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Serum HIV–1 RNA Levels Compared to Soluble Markers of Immune Activation to Predict Disease Progression in HIV–1–Infected IndividualsZangerle R.a · Steinhuber S.b · Sarcletti M.a · Dierich M.b · Wachter H.c · Fuchs D.c · Möst J.b
aAIDS Unit, Department of Dermatology and Venereology, University of Innsbruck, bInstitute of Hygiene and Ludwig–Boltzmann Institute of AIDS Research, University of Innsbruck, and cInstitute of Medical Chemistry and Biochemistry, University of Innsbruck and Ludwig–Boltzmann Institute of AIDS Research, Innsbruck, Austria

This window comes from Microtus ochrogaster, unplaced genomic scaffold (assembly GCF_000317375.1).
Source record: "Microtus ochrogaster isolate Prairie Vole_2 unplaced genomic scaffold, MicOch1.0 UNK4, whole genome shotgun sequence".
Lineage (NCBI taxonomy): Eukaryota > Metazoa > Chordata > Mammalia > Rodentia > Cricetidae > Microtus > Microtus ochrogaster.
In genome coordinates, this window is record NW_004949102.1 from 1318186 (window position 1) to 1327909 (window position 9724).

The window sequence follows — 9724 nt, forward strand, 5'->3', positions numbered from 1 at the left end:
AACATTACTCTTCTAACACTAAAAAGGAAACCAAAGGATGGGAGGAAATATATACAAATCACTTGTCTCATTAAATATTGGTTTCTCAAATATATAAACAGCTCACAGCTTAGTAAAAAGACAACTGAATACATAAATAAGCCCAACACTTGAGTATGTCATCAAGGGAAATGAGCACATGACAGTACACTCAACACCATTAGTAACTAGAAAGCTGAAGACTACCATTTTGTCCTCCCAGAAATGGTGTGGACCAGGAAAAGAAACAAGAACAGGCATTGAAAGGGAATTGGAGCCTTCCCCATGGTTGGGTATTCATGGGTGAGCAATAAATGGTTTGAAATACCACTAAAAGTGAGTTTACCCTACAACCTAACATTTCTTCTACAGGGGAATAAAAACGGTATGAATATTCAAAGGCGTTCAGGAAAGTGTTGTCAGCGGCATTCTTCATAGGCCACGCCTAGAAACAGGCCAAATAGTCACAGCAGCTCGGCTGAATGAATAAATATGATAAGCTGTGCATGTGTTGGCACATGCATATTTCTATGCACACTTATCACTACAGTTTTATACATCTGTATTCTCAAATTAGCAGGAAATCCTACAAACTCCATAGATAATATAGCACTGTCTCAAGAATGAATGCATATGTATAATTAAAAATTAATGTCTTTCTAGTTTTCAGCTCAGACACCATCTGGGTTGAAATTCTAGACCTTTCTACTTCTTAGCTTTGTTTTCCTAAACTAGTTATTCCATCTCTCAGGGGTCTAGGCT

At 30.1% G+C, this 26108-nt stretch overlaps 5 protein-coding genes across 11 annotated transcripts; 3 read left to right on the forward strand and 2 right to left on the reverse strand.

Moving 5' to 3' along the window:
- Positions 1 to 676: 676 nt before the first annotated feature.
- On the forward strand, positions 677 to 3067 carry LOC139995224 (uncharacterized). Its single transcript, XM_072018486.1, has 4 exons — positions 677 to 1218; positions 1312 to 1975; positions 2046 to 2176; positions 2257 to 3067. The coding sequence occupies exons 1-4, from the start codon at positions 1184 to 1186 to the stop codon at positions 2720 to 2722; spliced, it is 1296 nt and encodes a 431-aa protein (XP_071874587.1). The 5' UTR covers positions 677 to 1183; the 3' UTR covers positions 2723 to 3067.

We assessed the value of HIV–1 RNA level compared to soluble immune activation markers, namely neopterin, β2–microglobulin and soluble TNF receptor 75 (sTNFR–75), to predict the change in the number of CD4+ T cells over a 1–year period, the development of AIDS, and survival (median follow–up 54 months). The study population comprised a cohort of 47 individuals for the analysis of the change in CD4+ T cells and survival (20 died), and a subgroup of 31 individuals with a baseline CD4+ T cells above 200×106/l for the development of AIDS (11 developed AIDS). HIV–1 RNA was measured from stored sera by quantitative PCR. The CD4+ T cell count obtained at study entry strongly correlated with baseline serum HIV–1 RNA levels (r = –0.47), and to a lesser extent with neopterin (r = –0.41) and β2–microglobulin (r = –0.29). The percentage change in CD4+ T cells over a 1–year period correlated with HIV–1 RNA levels (r = –0.32, p = 0.03), however, stronger correlations were found for neopterin, β2–microglobulin and sTNFR–75 (r = –0.51, r = –0.41, r = –0.42; p<0.01). No progression to AIDS or death was observed in individuals with baseline HIV–1 RNA levels below 20,000 copies/ml (10 of 31 and 15 of 47 individuals, respectively). A Cox’s proportional hazard model to predict AIDS revealed that HIV–1 RNA, the change in CD4+ cells over a 1–year period and sTNFR–75 levels independently predict AIDS; the change in CD4+ cells, the absolute CD4+ T cell count and neopterin were jointly significant to predict death. All results were adjusted for nucleoside monotherapy. In conclusion, to improve the predictive power, quantitation of HIV–1 RNA as a 'natural history marker’ may be supplemented by measurement of sTNFR–75 for 'early’–stage disease progression and neopterin for 'late’–stage disease progression.